A recent case has raised questions about whether landlords can legally require proof of a service animal from tenants.
The question was brought to light after a New York City woman filed a lawsuit against her former landlord, who refused to rent to her because she had a guide dog.
In 2016, the U.S. Department of Housing and Urban Development (HUD) issued new regulations regarding housing discrimination based on disability.
These rules state that landlords cannot discriminate against disabled individuals or their service animals.
However, these rules don’t apply to rental properties owned by federally recognized tribes. This means that tribal governments can determine their own policies regarding service dogs.
As such, some states allow landlords to ask for proof of a service animal, while others prohibit them from doing so.
Rules In Place To Protect Service Dogs
A landlord cannot discriminate against a tenant because of a disability.
A landlord may request proof of a disability if he believes the tenant is using the accommodation for reasons other than those listed in the Fair Housing Act.
For example, a landlord could require proof of a disability if a tenant claims to need an accommodation due to a mental health condition.
If a tenant does not provide evidence of a disability, the landlord cannot deny tenancy solely on the basis of the absence of proof.
To avoid discrimination, landlords should never assume that all tenants have disabilities.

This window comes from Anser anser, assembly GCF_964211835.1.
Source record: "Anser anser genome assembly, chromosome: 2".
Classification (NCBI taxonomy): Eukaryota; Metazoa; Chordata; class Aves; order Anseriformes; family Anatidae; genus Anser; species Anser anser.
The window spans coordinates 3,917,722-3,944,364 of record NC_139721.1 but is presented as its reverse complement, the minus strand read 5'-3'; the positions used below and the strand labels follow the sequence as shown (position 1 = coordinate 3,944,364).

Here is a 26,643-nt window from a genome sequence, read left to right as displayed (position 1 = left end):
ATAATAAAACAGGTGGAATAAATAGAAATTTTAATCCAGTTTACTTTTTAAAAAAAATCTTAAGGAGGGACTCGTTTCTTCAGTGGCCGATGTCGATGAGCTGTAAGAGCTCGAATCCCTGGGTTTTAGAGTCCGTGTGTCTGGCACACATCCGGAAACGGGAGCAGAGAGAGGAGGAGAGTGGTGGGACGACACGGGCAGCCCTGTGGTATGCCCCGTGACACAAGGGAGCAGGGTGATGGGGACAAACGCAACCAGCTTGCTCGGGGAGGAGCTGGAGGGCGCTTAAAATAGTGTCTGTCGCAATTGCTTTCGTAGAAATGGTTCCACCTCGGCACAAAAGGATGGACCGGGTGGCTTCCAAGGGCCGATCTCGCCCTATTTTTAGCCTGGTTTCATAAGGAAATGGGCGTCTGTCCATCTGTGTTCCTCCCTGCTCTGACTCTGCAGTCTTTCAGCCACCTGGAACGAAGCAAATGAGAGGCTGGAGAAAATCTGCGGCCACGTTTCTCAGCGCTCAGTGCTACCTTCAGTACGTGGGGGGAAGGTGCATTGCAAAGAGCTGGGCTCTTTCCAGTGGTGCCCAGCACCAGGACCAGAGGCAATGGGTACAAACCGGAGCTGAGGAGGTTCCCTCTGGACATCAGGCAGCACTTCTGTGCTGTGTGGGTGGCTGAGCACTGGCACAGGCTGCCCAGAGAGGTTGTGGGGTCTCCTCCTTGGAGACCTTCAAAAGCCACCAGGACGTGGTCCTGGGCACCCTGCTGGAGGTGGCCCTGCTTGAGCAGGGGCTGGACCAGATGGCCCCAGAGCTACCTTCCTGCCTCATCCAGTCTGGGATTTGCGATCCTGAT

Generalized Landlord Requirements
Landlords cannot require a form of pet deposit directly for service dogs or your emotional support animals. If damage occurs, the owner will be responsible for the cost of repairs.
Landlords must provide reasonable accommodations to tenants with disabilities, including pets.
A tenant who brings a service animal or an emotional support animal to rent a unit must show proof of their disability.
The landlord must verify the need for the animal through a licensed and certified mental health provider.
A pet owner must not keep a dangerous dog on the premises unless the dog is properly licensed, vaccinated against rabies, and spayed or neutered.
If the dog is not properly licensed, vaccinated, or spayed/neutered, the tenant will be required to pay an annual $200 fine.
Landlords Must Allow Tenants To Keep Service Dogs
In California, landlords must allow service dogs or emotional support animals unless they threaten someone else’s safety or property.
Tenants also have the right to bring service dogs and emotional support pets to live with them in certain situations.
Homeowners’ associations and landlords may not refuse to make reasonable accommodations if those accommodations are necessary to give someone with a disability the equal chance to live in their homes.
This includes allowing people with disabilities to keep pets that provide assistance.
What Types Of Documentation Can They Ask For?
The following is a list of documents landlords are required to accept when tenants claim that they have a certified service animal.